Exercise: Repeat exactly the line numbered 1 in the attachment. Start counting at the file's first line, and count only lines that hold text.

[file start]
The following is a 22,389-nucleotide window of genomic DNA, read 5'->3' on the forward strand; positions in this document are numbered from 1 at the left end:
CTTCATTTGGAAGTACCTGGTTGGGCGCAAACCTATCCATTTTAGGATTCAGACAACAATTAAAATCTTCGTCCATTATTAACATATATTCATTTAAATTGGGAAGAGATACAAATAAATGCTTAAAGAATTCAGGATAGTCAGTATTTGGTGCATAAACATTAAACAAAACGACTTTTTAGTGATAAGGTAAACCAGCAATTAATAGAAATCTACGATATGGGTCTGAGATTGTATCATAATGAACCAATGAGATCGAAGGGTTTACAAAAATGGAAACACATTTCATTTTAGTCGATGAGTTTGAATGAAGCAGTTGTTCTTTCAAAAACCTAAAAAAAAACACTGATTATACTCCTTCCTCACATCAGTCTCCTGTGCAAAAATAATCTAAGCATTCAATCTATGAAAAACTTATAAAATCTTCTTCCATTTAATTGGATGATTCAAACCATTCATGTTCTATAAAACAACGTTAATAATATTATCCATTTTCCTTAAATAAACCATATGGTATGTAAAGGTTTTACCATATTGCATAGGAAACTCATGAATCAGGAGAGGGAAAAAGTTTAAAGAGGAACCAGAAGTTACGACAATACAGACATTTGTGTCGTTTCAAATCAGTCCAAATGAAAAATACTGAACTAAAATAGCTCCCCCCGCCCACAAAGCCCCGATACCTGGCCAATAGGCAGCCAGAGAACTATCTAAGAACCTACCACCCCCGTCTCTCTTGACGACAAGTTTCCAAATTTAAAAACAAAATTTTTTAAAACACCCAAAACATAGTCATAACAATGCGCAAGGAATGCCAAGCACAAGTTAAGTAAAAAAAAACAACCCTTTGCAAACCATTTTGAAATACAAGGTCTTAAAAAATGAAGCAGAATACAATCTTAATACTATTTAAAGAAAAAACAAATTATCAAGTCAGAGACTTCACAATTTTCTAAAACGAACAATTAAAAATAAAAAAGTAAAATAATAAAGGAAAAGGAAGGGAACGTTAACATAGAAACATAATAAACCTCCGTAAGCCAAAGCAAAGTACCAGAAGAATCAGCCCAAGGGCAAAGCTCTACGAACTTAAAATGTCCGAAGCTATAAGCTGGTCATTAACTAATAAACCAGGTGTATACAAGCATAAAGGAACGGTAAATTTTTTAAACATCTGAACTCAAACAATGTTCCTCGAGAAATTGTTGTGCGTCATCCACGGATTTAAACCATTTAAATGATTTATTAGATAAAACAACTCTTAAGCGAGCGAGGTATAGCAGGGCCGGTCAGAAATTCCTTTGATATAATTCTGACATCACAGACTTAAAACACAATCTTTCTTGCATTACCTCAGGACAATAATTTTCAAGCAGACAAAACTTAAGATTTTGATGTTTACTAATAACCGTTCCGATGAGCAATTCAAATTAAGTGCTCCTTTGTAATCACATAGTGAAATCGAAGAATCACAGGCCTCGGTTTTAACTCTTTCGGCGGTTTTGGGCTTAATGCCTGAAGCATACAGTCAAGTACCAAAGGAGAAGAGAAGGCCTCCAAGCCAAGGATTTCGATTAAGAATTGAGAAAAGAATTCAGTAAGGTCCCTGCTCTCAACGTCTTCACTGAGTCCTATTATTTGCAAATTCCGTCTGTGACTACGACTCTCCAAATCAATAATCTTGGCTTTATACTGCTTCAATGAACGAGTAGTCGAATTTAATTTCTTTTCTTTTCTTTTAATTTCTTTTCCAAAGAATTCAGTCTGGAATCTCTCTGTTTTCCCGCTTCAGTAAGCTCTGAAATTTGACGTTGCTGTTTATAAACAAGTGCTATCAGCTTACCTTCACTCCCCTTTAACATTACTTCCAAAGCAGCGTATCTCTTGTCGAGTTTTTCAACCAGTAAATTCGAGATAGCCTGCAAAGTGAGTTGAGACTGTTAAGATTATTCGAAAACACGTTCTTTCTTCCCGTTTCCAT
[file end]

The following is a 22,389-nucleotide window of genomic DNA, read 5'->3' on the forward strand; positions in this document are numbered from 1 at the left end: